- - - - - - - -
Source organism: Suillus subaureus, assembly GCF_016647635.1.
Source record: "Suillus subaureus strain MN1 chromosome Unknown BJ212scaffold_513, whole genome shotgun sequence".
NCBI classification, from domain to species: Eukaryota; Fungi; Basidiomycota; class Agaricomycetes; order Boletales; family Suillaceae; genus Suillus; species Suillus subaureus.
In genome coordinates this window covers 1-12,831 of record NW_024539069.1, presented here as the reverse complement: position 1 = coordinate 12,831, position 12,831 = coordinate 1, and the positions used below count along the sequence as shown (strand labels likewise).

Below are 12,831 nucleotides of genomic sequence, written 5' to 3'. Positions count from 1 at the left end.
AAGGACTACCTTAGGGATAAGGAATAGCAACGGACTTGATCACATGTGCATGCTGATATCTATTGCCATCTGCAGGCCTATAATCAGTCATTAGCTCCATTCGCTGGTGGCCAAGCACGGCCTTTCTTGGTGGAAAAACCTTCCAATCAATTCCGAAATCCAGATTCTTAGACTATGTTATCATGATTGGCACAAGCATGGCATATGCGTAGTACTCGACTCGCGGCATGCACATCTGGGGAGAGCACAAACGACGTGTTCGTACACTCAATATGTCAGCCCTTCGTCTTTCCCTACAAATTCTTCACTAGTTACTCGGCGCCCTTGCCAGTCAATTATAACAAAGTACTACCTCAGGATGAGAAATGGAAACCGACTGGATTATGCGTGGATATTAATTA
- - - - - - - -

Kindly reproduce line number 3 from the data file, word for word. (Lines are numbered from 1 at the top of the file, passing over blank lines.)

NCBI classification, from domain to species: Eukaryota; Fungi; Basidiomycota; class Agaricomycetes; order Boletales; family Suillaceae; genus Suillus; species Suillus subaureus.